Last Tuesday, 15th October, All Response Media had several attendees at BARBs event ‘Understanding Viewers in the 2020s’. The event was pitched as an opportunity to hear how viewing behaviour would evolve into the 2020s and for us to understand how BARB would be looking to stay at the forefront of measuring these changes. So, what were the key themes and what could they mean for advertisers looking into the next decade?
The conference started with a presentation from Deloitte who have been working with BARB to analyse and forecast potential trends for the industry. In truth, there were little tangible conclusions from this section with much of the talk around loose theory on how the market could evolve. Deloitte actually have included much more detail on some of their forecast outcomes for the industry that can be found here – these vary from the view of digital players taking over the AV space to wipe out traditional broadcasters and agencies, to the theory that traditional broadcasters would successfully transform into digital beasts and remain the primary players. Their more muted scenario ‘lost in diversity’ suggesting that the TV and video industry would develop into a diverse ecosystem in which there are no dominant players – feels the most likely suggestion. If we can take anything from the last decade and transpose it onto the next, it is likely to be that the pace of change in terms of audience consumption habits and reflecting market dynamics, will not be as rapid as some suggest.
Much of the rest of the conference was pivoted around Project Dovetail and its utilisation for broadcasters (both BBC and C4 presented use cases) and for advertisers. Whilst this included some interesting snippets, much of it was just confirming what we already know.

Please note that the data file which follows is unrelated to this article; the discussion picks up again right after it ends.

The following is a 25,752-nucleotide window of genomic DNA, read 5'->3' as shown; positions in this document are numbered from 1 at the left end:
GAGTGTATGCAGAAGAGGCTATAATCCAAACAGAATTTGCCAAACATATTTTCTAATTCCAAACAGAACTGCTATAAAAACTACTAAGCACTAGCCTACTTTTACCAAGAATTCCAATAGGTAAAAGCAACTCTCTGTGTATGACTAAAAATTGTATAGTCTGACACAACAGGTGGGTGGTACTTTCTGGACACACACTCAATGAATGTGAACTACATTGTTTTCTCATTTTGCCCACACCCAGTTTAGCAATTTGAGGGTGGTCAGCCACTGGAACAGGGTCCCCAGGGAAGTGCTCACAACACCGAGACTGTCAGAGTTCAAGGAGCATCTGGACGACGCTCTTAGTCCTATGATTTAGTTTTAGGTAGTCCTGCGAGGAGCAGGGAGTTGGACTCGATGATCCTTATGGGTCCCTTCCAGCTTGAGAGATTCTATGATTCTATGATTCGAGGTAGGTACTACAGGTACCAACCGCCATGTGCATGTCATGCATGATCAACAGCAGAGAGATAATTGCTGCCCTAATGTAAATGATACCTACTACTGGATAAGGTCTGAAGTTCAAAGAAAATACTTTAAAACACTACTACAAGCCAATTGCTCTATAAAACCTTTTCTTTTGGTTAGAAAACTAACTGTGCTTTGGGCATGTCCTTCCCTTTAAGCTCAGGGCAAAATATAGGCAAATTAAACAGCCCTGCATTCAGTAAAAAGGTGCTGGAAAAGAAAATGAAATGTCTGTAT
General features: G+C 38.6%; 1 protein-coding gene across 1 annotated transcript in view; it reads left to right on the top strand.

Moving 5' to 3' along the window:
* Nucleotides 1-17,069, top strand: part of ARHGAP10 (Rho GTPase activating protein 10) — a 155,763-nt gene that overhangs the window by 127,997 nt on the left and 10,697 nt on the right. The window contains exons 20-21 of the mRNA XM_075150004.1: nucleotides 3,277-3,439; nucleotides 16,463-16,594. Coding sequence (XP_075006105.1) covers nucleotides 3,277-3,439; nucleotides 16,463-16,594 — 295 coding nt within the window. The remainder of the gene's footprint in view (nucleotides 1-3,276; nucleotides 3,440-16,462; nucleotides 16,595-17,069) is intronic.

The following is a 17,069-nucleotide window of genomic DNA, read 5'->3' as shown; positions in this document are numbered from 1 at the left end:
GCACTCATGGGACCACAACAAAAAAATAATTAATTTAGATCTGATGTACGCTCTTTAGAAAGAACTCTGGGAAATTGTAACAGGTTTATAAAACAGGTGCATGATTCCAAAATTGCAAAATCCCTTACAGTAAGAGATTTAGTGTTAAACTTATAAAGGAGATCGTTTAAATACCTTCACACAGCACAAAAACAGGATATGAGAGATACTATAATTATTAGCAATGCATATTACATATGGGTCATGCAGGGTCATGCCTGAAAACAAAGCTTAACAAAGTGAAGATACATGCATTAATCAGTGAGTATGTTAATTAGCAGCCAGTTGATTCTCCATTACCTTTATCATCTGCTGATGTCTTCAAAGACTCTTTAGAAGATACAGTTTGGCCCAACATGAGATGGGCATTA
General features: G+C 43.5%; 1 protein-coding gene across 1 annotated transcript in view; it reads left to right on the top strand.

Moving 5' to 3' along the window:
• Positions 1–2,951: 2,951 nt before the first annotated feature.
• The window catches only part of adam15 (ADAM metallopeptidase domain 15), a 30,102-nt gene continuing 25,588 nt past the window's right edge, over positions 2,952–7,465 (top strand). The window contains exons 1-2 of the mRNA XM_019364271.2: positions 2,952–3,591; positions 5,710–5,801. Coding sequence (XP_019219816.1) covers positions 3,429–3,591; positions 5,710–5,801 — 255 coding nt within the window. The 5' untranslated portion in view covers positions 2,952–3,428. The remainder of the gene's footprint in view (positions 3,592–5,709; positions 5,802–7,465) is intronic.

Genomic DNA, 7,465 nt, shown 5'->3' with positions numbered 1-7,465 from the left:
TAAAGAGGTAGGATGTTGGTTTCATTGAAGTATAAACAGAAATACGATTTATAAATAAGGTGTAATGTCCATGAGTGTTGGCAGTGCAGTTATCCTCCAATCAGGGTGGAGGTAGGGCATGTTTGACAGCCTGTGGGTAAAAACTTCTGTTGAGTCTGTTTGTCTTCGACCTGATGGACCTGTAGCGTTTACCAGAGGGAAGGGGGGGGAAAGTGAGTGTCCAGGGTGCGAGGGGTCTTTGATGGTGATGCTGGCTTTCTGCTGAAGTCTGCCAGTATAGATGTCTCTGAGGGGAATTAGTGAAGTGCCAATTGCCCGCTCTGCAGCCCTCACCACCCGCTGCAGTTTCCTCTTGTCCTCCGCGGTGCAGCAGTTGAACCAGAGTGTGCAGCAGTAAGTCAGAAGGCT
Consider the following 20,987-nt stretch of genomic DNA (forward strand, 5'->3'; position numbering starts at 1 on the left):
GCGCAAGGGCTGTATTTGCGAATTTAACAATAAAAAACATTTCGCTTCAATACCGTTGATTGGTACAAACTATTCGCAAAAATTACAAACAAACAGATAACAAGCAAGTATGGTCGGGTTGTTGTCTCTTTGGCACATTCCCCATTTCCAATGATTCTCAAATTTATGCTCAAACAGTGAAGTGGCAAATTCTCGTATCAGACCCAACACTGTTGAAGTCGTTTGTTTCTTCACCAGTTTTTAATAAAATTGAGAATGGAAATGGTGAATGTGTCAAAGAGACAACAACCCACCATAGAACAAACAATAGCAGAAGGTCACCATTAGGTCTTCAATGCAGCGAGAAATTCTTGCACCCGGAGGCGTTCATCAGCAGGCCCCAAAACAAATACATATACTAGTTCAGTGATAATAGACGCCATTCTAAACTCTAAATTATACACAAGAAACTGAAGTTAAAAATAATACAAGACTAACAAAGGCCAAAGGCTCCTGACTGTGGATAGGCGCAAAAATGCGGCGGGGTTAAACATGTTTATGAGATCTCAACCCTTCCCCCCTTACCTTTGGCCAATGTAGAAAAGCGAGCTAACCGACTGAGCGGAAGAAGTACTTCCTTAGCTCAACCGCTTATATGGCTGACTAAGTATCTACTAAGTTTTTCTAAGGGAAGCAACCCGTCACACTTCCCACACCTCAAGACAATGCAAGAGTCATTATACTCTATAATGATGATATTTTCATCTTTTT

BARB also discussed their new project with Kantar that will include router tech that can track video streaming activity from a designated list of BVoD services such as BBC iPlayer, ITV Hub, All 4 etc, SVoD services such as Netflix and Amazon, and online video services, YouTube for example. We’re likely to see some data from this in 2020 but exactly how and at what level, is still to be confirmed.
So, what does this mean for advertisers? Firstly, we should note that BARB remains one of the world leaders in terms of providing gold standard TV measurement. As Justin Sampson from BARB mentioned, even the USA is still borrowing from the BARB approach and methodology. The fact that Reed Hastings, CEO of Netflix, has also spoken out in support of his platform being measured by BARB, illustrates the body remains relevant and its early steps in a cross into the digital realm are bearing fruit. Therefore, TV advertisers in the UK can remain confident that the market is leading the way in terms of measurement.
But these developments, raise greater questions for broadcasters, advertisers and agencies on how this data could and should be used. If we begin to look at joint viewing, how will this be traded? And will broadcasters still try and justify a premium on cost per thousand (CPT) for a viewer watching on BVoD? We would argue that they cannot.
All Response Media viewpoint
Joint viewing data will be interesting from a planning and reach analysis point of view, but for performance focussed agencies and advertisers – these come second to cold, hard results. Being able to measure Amazon Video and Netflix will be interesting in understanding our audience, but if we cannot buy advertising on these platforms its implementation potential is reduced. As an agency, we’ll continue to leverage the benefits of BARB for planning as well as taking advantage of its shortcomings in terms of under-reporting linear TV viewing. However, measuring and analysing real life response signals and the associated business uplift will remain of central importance.
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